ESU Grad Gets Dream Job with U.S. Ski Team

Posted by: admin on November 5, 2013, No Comments

Before the United States Ski Team offered him an internship in Park City, Utah, Brendan Wall, a 2011 East Stroudsburg University graduate, had never been west of Ohio. Now that the internship has turned into his dream job, Wall will be wracking up some serious frequent flyer miles.

Wall, who earned his bachelor’s degree in physical education and health at East Stroudsburg University and is working on his master’s in exercise science, was hired by the U.S. Men’s Alpine Ski Team this fall as the strength and conditioning coach for its C and D divisions.

Wall is currently helping train 12 young, elite skiers with Olympic aspirations at the team’s Copper Speed Center at Copper Mountain, Colo. From there, Wall, 24, will travel with the young skiers on the NorAm and Europa Cup circuits to Switzerland, Austria, France, Vermont, Canada and finally to Slovakia for the International Ski Federation’s Junior World Championships, which begin February 26, 2014.

“I’m beyond excited,” Wall said. “This is basically my dream come true. I’m pretty sure I’m one of the youngest guys to ever be employed by the ski team.”

Wall said his degree in physical education and health, plus his graduate work in exercise science, were keys to getting him the internship and then being offered a permanent position.

“(ESU) is one of the top-rated health and phys ed schools on the East Coast,” Wall said. “(The ski team) liked that I had the experience of student teaching, of really being a presence in front of the athletes.”

It didn’t hurt that Wall, from Warwick, N.Y., has been skiing since age 5, raced on his high school’s ski racing team and taught skiing at Jack Frost Mountain in Blakeslee, Pa., while he was an ESU student. 

“Pretty much everything I do revolves around snow,” Wall said. “Skiing is such a huge passion for me.”

Caroline Kuchinski, Ph.D., an ESU physical education professor who Wall called “the best,” convinced him that for the kind of career he wanted a master’s degree in, exercise science would be important.

From there, Wall said he benefited from the huge depth of knowledge shared by his ESU exercise science professors Shala Davis, Ph.D., and Gavin Moir, Ph.D., who helped Wall build on his physical education background by bringing in more technical aspects.

 “They did a good job of working with me and adding in more of the science (side of things),” Wall said.

Davis, chairwoman of the ESU department of exercise science, said Wall’s academic background, combined with his dynamic personality, work ethic and great communication skills made him an excellent choice for the highly competitive internship and job.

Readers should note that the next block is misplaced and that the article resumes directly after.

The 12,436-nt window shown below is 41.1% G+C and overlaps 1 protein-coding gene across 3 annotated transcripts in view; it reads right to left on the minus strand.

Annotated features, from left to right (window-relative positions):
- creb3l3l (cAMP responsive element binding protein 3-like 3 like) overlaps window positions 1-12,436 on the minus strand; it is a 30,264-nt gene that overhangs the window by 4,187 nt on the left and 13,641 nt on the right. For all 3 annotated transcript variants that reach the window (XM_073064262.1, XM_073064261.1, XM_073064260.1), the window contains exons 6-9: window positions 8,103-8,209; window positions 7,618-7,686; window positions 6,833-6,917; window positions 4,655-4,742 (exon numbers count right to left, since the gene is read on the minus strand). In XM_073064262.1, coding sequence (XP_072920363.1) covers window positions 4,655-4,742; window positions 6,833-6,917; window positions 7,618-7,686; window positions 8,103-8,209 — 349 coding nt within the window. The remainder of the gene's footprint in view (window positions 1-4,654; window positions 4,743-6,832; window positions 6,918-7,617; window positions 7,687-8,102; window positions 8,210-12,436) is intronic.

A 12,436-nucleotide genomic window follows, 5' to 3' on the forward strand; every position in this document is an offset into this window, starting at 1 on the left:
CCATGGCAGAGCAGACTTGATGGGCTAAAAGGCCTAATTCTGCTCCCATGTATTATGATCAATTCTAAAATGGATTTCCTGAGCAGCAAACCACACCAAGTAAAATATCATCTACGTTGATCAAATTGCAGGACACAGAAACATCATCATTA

“We teach in the graduate program that you need to play to your strengths and that’s exactly what he did,” Davis said. “I think it goes back to the fact that he went through a one-year accelerated program where you have to sink or swim,” she said.

Wall stepped up, balancing a graduate assistantship with course work and other responsibilities while demonstrating the motivation and enthusiasm that are keys to working with elite athletes, she said.

Wall started his graduate internship at the Center of Excellence in Park City, Utah, in April where he was under the supervision of Alex Moore, then the United States Ski and Snowboard Association’s strength and conditioning coordinator. During Wall’s stint there, Moore was lured away to be the high performance director of the NBA’s Cleveland Cavaliers. That forced Wall to take more responsibility in running strength and conditioning workouts and performance testing with the young skiers, who are mostly ages 18-21.

Wall works with the athletes six days a week, writing and refining their strength and conditioning programs and helping them stay motivated through grueling workouts. The team mixes in mountain biking with the weight lifting and other exercises to keep the skiers engaged.

“The biggest thing with ski racers is injuries,” Wall said.

As a result, Wall is responsible for trying to keep them injury-free. If a skier does get hurt, helping him recover is a big part of Wall’s job, too.

“We’re obviously trying to get the guys stronger and in better shape but at the end of the day, if they’re not healthy, they’re not skiing,” he said.

During his internship, Wall’s skills in working with the young athletes caught the attention of Sasha Rearick, the head coach of the U.S. Men’s Alpine Ski Team. When Rearick offered him the job of the C and D teams’ strength and conditioning coach, Wall jumped at the chance.

Wall had completed most of his course work for his ESU Master of Science degree and plans to finish within the next year.

Although Wall said it will be tough to be away from his girlfriend, Lauren Howerter, who graduated from ESU in 2012 as a health and physical education major and lives in Utah, he is excited about the prospect of traveling to France, Austria, Switzerland and other countries where his athletes will be training and racing.

 “I’ve been on more planes,” Wall said, “in the last eight months than I had been on in my entire life.”